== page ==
A group of strangers wake up inside a giant contraption. Each one of them possesses a unique characteristic or skill that can aid the group in their plight to try and escape the mechanism. But they must be weary, as many of the rooms within the cube are laden with traps and other deterrents. They will have to learn to work together if any of them is going to escape the cube alive.
Vincenzo Natali (Haunter) co-pens the script and directs this science fiction/horror thriller. The screenplay is very original. It is films like Cube that very likely served as inspiration for films like Saw. The idea of the Saw films revolving around strangers brought together and forced to fight for their lives while steering clear of traps may very well have been plucked directly from Cube. In addition to getting points for originality, the screenplay also isn’t afraid to show the ugly side of human emotion or paint its characters in a vulnerable and less than attractive light. Though the cast is grating at times and not always likable, their behavior is representative of how one might actually be inclined to behave in the situation these individuals are thrown into. The film sets out to do more than just entertain; it also paints an interesting character study that prompts the viewer to think about the film long after it’s over.
Natali relies heavily on the film’s haunting score and the interactions between the characters to build tension. The score sounds like it consists of an audio recording of the chants of an extremist cult. It is very unnerving. The characters are at one another throats within no time and that helps set the tone. Natali takes a simplistic approach to the entire filmmaking process. The eerie qualities of the score and the characters constant attacks on one another keep the audience from ever feeling too comfortable at any point.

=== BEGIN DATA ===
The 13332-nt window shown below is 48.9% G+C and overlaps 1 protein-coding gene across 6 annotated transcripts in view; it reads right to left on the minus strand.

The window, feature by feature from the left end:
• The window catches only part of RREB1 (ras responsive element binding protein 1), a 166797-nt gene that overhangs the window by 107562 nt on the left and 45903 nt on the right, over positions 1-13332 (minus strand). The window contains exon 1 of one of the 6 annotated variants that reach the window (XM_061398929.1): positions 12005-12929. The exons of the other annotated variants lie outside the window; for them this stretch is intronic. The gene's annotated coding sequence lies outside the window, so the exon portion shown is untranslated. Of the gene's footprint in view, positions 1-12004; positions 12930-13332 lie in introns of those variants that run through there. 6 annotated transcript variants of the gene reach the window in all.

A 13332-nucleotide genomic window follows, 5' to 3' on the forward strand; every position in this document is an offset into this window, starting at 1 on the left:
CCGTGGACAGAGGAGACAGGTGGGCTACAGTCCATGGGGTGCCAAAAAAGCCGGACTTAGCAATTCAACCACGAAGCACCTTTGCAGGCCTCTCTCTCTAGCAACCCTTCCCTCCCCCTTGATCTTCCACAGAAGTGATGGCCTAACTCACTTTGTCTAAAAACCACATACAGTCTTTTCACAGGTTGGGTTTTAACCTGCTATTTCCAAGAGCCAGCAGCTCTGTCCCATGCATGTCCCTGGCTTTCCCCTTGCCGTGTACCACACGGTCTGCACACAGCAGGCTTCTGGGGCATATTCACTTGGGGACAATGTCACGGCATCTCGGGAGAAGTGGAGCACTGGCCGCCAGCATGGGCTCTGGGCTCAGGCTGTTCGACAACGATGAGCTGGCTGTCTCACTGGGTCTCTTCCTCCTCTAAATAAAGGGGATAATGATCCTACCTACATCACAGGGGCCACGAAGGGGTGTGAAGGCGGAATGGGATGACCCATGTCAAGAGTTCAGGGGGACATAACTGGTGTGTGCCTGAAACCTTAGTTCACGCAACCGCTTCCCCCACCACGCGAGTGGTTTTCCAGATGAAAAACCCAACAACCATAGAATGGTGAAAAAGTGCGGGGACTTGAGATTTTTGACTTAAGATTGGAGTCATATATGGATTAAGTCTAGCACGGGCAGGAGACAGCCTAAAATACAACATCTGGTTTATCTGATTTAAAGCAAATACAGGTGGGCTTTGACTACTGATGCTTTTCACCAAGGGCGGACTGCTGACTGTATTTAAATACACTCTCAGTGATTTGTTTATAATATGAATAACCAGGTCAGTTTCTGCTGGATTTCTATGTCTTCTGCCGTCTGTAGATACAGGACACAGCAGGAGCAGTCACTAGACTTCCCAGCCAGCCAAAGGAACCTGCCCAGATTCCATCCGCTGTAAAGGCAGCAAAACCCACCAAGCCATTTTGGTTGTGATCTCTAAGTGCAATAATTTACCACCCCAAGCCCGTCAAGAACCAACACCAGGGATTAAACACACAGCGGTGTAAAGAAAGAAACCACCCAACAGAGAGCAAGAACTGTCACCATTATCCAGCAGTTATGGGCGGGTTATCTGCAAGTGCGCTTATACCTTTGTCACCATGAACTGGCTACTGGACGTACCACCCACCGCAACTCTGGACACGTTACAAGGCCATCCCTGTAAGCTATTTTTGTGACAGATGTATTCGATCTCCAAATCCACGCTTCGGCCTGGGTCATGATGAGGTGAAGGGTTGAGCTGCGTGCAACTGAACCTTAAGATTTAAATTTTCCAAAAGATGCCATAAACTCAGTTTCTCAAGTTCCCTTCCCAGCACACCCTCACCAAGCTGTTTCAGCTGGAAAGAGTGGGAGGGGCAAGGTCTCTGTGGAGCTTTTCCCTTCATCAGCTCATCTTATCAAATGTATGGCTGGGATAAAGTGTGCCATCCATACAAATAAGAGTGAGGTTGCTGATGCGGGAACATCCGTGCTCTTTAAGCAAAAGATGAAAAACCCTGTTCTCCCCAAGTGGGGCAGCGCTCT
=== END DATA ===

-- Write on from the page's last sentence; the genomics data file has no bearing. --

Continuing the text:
Keeping with the minimalist approach, Natali makes clever use of the confined space in which the film takes place. The viewer begins to feel the claustrophobic sensation that is being experienced by the cast and that’s thanks to Natali’s simplistic but highly effective cinematography. It begins to feel like the rooms are closing in on the cast and that sensation translates to the audience.
The biggest problem with Cube is the acting. The performers all vacillate between entirely believable portrayals of their character and overselling it a bit. When they are good, they are very good but there are just as many instances where the acting leaves something to be desired. Natali successfully invokes emotion in his cast but there are instances where each of the characters takes his or her performance up to a level well beyond where it needs to be.
The effects are a mixture of practical and CGI. The scene at the very beginning of the film where a character is cut into cubes still looks fairly good almost twenty years later. Though this effect is almost certainly computer generated, it looks good. On the other hand, there are some effects that are very noticeably CG and don’t hold up as well. As a whole, the majority of the FX are on point. And any shortcomings are outweighed by the quality of the effects that do stand the test of time.
There is no nudity in Cube. There is no reason for there to be and if a nude scene had been written in, it would have been out of place. The second film in the Cube series has a nude scene and it is ridiculous in the context of the film. But the second installment is a whole different story on many levels.
Cube is a clever blend of science fiction and horror. It is a testament to what a passionate filmmaker can do with limited means. It is a must see film for horror and sci-fi fans.
Director(s): Vincenzo Natali
Writer(s): André Bijelic, Graeme Manson, Vincenzo Natali
Stars: Nicole de Boer, Nicky Gaudagni
Studio/ Production Co: Viacom Canada, Odeon Films
Length: 90 Minutes